YouTube star MrBeast helps 1,000 blind people see again by sponsoring cataract surgeries
By Zoe Sottile, CNN
YouTube superstar MrBeast is making the world clearer — for at least 1,000 people.
The content creator’s latest stunt is paying for cataract removal for 1,000 people who were blind or near-blind but could not afford the surgery.
“We’re curing a thousand people’s blindness,” says MrBeast — real name Jimmy Donaldson — in the Saturday video, which reached over 32 million views as of Sunday afternoon.
The video features touching before-and-after footage of patients seeing with clear vision after finishing the surgery. The YouTuber also gave cash donations and other gifts to some of the participants.
Jeff Levenson, an ophthalmologist and surgeon, worked with Donaldson to perform the first round of surgeries in Jacksonville, Florida. Levenson has coordinated the “Gift of Sight” program for over 20 years, which provides free cataract surgery for uninsured patients who are legally blind due to cataracts.
“Half of all blindness in the world is people who need a 10-minute surgery,” Levenson says in the video, referring to the cataract removal surgery.
Levenson explained to CNN he became inspired to help people access cataract surgery after undergoing his own cataract correction surgery.
“In the days and weeks after my own cataract surgery, I was stunned by how bright and beautiful and vivid the world was,” he said. “But I was shocked by the idea that there are hundreds of millions, probably 200 million people around the world, who are blind or nearly blind from cataracts and who don’t have access to the surgery.”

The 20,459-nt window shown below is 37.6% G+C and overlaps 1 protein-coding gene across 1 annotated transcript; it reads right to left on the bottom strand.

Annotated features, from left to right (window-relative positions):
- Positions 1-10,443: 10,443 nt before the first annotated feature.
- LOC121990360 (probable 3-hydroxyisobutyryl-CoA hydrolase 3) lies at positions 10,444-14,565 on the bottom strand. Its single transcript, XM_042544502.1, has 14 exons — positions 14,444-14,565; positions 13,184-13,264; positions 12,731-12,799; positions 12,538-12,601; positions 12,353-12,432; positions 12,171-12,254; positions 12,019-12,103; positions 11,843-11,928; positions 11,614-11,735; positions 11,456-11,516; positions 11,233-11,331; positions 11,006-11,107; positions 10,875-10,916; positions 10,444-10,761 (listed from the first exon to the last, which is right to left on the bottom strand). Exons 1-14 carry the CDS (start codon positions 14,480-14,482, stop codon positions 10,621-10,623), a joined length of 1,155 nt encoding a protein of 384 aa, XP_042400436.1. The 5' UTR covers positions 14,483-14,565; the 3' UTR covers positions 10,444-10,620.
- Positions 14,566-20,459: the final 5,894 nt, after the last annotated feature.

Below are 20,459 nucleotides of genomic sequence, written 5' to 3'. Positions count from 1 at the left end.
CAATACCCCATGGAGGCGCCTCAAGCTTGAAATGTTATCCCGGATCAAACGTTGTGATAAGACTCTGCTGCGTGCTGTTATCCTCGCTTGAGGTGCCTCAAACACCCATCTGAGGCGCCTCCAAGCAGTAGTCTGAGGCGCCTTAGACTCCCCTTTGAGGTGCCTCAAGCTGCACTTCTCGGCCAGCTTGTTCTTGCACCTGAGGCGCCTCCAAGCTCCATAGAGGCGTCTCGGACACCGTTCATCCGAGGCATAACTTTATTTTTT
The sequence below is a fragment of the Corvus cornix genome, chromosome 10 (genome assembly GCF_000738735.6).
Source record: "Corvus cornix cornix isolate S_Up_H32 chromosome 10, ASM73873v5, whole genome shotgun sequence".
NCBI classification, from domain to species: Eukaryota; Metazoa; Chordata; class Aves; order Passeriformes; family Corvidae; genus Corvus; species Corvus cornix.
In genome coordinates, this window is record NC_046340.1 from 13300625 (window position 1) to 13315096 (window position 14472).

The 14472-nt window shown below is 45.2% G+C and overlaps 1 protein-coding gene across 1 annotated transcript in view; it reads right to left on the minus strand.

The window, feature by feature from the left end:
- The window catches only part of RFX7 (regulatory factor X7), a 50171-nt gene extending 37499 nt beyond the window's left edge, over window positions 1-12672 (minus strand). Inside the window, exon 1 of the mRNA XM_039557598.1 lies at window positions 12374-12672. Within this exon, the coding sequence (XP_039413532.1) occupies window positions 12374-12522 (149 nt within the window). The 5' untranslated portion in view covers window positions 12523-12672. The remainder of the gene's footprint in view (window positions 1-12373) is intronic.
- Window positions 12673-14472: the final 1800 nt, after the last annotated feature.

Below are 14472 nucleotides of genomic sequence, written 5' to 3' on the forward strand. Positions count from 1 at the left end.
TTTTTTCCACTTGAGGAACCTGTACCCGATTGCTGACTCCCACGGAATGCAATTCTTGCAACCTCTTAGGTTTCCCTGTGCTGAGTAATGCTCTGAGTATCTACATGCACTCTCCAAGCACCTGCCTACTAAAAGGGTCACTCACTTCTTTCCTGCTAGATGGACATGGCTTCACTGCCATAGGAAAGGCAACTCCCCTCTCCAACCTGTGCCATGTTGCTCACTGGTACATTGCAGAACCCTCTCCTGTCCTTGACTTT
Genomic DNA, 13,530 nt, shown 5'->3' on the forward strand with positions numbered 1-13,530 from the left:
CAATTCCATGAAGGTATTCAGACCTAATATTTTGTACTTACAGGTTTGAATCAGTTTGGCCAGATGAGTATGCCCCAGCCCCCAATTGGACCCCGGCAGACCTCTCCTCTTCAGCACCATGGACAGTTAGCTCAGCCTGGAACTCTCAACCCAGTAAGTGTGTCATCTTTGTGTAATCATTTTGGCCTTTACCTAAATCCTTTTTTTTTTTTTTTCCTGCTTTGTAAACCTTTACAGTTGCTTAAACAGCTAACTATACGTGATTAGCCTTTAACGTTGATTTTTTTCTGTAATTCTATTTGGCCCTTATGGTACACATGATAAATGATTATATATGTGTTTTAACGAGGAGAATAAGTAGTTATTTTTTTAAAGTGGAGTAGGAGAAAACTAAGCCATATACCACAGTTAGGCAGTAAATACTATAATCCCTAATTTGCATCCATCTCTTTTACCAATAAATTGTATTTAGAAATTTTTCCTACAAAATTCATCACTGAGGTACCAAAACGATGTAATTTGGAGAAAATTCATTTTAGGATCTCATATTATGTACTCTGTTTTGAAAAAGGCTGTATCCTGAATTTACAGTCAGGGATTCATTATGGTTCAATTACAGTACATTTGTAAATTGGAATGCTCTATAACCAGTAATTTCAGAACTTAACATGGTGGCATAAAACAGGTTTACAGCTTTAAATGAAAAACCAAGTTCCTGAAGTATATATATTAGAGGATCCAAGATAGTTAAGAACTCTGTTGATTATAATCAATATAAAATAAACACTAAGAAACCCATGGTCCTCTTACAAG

Levenson got a call from a member of Donaldson’s team in September. “I had never heard of MrBeast,” he said. “So I almost hung up. But I gratefully did not hang up.”
They started by calling homeless shelters and free clinics to create a list of patients in the Jacksonville area who needed cataract surgery but could not afford it. Eventually, they had a group of 40 patients — and Levenson performed all of their surgeries in a single day, starting at 7 a.m. and ending at 6 p.m.
Levenson said that patients were in “disbelief that somebody would actually seek them out to to rescue them from blindness, and then have the kindness and generosity of spirit to offer the surgery.”
The ophthalmologist also connected Donaldson’s team with SEE International, for which he serves as the chief medical officer. The nonprofit provides free eyecare around the world to patients in need. The organization helped Donaldson reach even more patients, for a total of 1,000 surgeries completed around three weeks. The video shows patients receiving the surgery in Jamaica, Honduras, Namibia, Mexico, Indonesia, Brazil, Vietnam and Kenya.
Levenson said he hopes the video and Donaldson’s generosity inspire “a concerted effort to end needless blindness.”
“If MrBeast can light a fire, and if we can get governmental and private support behind it, we can end half of all the blindness in the world,” he said. “Without all that much cost, and with incredible gains in human productivity and human potential.”
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